Thursday, May 17, 2007

US Gov: Trafficking + Int'l Military Organizations

Fact Sheet
Office to Monitor and Combat Trafficking in Persons
Washington, DC
February 22, 2007

Trafficking in Persons (TIP) is modern-day slavery, a crime that is brutal, dehumanizing and a multi-dimensional threat to international security. Human trafficking is linked to organized crime, undermines peacekeeping efforts, and is incompatible with military core values. Any nation serious about ending human trafficking must begin by ensuring that its own uniformed employees lead by example by helping combat modern-day slavery at home and abroad.

Historically, profiteers of both labor and sex trafficking have targeted international military organizations. Labor traffickers sometimes try to exploit military contract opportunities. Sex traffickers often prey on individual peacekeepers and servicemen with solicitations of commercial sex. While the vast majority of military personnel conduct themselves honorably, a number of recent trafficking in persons cases have occurred in connection with international military organizations.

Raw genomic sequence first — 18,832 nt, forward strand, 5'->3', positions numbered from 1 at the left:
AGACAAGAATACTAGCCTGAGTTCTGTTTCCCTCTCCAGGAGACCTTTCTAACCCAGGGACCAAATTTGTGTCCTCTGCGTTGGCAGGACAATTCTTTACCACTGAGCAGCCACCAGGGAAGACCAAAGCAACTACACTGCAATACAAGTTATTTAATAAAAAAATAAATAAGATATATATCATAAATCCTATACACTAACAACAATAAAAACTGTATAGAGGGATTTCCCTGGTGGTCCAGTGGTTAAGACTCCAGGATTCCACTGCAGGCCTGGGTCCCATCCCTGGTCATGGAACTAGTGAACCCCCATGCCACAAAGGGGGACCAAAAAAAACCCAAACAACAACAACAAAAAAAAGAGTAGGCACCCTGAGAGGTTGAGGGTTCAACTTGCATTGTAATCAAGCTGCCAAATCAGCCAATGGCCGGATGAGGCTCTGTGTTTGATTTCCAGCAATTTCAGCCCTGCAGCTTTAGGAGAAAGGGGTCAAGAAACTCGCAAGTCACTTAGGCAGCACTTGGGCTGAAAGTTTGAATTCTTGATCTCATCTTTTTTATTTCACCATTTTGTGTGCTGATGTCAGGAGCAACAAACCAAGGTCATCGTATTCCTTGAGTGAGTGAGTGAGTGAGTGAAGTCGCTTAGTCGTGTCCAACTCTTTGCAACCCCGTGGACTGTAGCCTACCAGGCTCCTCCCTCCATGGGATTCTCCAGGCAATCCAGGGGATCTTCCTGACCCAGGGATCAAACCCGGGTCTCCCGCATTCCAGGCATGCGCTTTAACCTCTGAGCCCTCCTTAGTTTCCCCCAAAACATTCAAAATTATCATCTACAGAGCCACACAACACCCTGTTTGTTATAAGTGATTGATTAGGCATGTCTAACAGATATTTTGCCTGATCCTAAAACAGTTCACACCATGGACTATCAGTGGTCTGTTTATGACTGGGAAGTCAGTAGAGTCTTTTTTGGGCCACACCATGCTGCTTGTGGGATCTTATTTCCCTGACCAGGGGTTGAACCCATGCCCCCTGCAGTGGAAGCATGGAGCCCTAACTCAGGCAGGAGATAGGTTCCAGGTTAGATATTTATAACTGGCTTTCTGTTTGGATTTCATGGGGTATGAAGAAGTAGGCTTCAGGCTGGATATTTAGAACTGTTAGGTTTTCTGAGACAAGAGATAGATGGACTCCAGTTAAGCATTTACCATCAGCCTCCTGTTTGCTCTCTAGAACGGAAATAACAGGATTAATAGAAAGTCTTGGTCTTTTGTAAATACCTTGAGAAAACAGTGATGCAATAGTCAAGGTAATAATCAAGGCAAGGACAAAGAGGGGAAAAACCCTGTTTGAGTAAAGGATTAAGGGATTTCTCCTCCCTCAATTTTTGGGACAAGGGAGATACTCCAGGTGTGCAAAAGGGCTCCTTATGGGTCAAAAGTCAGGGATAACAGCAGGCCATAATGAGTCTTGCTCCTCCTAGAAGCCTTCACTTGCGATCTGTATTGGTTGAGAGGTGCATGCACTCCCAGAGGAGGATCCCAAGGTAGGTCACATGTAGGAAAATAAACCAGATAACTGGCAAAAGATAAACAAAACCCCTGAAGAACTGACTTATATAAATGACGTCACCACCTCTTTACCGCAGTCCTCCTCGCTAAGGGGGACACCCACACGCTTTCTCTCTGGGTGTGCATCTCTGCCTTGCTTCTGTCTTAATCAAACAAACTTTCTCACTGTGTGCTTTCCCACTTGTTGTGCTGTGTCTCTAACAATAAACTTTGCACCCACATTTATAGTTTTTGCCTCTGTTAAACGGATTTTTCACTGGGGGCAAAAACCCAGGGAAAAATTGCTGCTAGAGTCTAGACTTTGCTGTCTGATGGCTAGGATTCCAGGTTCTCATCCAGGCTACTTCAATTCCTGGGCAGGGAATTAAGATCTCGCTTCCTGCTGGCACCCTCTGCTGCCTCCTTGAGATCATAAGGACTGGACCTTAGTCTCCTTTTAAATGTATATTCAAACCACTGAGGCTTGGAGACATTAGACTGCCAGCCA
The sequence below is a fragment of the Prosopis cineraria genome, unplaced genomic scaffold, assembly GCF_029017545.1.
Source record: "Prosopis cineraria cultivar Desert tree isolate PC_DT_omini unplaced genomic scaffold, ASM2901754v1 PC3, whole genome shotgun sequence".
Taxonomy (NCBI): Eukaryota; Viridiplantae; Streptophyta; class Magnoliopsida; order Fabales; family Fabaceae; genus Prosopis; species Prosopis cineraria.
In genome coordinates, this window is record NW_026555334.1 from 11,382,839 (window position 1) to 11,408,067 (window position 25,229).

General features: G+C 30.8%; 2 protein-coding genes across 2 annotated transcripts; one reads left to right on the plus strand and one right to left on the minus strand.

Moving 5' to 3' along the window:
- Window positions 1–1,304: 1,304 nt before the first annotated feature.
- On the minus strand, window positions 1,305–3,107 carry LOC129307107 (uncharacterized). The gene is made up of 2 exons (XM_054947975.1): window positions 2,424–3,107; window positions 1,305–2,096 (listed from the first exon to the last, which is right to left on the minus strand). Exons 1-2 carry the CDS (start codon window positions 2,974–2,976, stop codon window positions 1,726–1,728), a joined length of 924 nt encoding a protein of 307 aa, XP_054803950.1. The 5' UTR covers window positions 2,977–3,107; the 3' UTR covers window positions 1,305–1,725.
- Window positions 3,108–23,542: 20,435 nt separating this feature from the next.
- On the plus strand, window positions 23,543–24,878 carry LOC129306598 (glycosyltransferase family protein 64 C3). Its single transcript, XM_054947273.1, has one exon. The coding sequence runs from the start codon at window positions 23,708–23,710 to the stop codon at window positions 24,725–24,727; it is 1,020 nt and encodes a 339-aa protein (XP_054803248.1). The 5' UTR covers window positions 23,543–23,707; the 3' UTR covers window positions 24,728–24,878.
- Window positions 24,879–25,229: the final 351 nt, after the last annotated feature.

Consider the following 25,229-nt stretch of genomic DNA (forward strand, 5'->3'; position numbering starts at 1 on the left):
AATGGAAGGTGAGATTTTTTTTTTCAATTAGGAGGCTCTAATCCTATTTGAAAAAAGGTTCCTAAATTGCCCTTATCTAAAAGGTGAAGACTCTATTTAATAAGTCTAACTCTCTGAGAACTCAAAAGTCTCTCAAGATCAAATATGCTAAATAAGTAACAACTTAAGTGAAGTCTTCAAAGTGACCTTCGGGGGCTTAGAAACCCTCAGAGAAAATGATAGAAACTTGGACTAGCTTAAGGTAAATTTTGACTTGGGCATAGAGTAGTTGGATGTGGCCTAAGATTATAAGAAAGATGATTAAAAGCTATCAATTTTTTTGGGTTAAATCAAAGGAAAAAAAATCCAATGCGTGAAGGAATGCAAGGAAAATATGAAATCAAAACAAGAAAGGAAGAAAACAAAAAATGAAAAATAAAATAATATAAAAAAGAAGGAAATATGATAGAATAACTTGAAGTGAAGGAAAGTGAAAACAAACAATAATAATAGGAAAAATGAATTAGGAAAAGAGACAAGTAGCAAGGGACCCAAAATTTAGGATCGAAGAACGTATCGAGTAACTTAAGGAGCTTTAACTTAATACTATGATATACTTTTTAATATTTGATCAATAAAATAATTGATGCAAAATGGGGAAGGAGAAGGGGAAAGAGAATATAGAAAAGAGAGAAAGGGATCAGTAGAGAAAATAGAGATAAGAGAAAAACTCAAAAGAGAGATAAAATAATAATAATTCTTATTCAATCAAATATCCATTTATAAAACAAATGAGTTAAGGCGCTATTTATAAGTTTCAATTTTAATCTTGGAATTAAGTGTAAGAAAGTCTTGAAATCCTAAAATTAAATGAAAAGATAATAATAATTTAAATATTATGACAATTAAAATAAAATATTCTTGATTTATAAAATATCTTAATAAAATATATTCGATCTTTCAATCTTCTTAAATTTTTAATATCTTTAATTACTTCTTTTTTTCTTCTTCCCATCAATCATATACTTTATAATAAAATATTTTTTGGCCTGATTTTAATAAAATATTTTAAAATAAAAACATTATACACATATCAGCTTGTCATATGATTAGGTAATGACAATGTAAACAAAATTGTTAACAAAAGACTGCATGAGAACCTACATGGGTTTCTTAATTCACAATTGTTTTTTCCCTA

Typically, commercial sex sellers conduct activities, such as pimping or maintaining brothels, in districts frequented by service members. These activities also provide cover for sex trafficking - the recruitment or use of, especially women and girls, for commercial sexual exploitation.

Where prostitution is legal or tolerated, there is a greater demand for human trafficking victims and, typically, an increase in the number of women and children trafficked into commercial sex slavery. Of the estimated 800,000 people trafficked across international borders annually, 80 percent of victims are female, and up to 50 percent are minors. Hundreds of thousands of these women and children are abused in prostitution each year, including many who are used in prostitution near military bases.

Peacekeepers and service members who engage in commercial sexual exploitation put themselves at risk of sexually transmitted diseases including HIV/AIDS, which jeopardizes the readiness of their unit.


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